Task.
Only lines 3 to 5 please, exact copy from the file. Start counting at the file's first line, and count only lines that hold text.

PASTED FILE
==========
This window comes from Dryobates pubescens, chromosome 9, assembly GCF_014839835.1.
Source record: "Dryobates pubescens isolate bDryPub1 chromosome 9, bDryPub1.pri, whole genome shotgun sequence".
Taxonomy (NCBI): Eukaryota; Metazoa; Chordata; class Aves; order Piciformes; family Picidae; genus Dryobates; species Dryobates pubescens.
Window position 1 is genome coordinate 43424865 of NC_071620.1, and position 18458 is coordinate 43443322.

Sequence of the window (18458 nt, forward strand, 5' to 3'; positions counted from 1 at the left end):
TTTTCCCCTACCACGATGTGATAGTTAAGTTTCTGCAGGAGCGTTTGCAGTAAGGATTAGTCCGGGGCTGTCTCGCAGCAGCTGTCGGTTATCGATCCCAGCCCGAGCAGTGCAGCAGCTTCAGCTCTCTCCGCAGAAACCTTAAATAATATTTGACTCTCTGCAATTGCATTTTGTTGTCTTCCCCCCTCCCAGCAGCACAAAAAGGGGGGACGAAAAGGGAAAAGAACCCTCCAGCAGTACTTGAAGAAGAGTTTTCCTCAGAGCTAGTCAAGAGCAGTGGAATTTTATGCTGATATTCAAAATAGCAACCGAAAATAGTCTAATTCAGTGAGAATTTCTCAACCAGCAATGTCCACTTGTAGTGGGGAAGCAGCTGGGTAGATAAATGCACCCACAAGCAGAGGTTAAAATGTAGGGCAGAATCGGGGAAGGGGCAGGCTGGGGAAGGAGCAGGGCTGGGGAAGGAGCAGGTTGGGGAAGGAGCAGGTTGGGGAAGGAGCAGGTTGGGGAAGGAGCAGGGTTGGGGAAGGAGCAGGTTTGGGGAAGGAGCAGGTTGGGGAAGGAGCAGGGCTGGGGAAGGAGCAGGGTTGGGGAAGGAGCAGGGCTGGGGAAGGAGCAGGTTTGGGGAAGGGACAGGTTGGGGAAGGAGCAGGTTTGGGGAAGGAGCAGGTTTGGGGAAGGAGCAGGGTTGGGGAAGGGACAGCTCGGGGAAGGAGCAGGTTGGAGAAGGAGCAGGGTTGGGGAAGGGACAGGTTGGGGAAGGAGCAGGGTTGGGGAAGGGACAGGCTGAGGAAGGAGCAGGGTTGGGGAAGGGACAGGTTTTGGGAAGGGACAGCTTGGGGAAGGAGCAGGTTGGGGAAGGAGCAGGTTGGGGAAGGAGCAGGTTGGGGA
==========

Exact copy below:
Taxonomy (NCBI): Eukaryota; Metazoa; Chordata; class Aves; order Piciformes; family Picidae; genus Dryobates; species Dryobates pubescens.
Window position 1 is genome coordinate 43424865 of NC_071620.1, and position 18458 is coordinate 43443322.

Sequence of the window (18458 nt, forward strand, 5' to 3'; positions counted from 1 at the left end):